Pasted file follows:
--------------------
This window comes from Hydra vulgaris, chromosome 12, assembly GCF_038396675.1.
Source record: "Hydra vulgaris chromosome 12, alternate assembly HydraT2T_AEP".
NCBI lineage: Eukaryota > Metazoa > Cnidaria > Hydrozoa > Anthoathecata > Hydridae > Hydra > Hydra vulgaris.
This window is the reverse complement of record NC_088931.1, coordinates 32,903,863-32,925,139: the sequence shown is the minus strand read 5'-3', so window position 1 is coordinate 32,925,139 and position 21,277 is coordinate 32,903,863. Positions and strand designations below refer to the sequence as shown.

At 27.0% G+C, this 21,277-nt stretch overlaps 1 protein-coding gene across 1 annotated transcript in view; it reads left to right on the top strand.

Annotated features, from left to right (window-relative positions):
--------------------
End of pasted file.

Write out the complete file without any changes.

This window comes from Hydra vulgaris, chromosome 12, assembly GCF_038396675.1.
Source record: "Hydra vulgaris chromosome 12, alternate assembly HydraT2T_AEP".
NCBI lineage: Eukaryota > Metazoa > Cnidaria > Hydrozoa > Anthoathecata > Hydridae > Hydra > Hydra vulgaris.
This window is the reverse complement of record NC_088931.1, coordinates 32,903,863-32,925,139: the sequence shown is the minus strand read 5'-3', so window position 1 is coordinate 32,925,139 and position 21,277 is coordinate 32,903,863. Positions and strand designations below refer to the sequence as shown.

At 27.0% G+C, this 21,277-nt stretch overlaps 1 protein-coding gene across 1 annotated transcript in view; it reads left to right on the top strand.

Annotated features, from left to right (window-relative positions):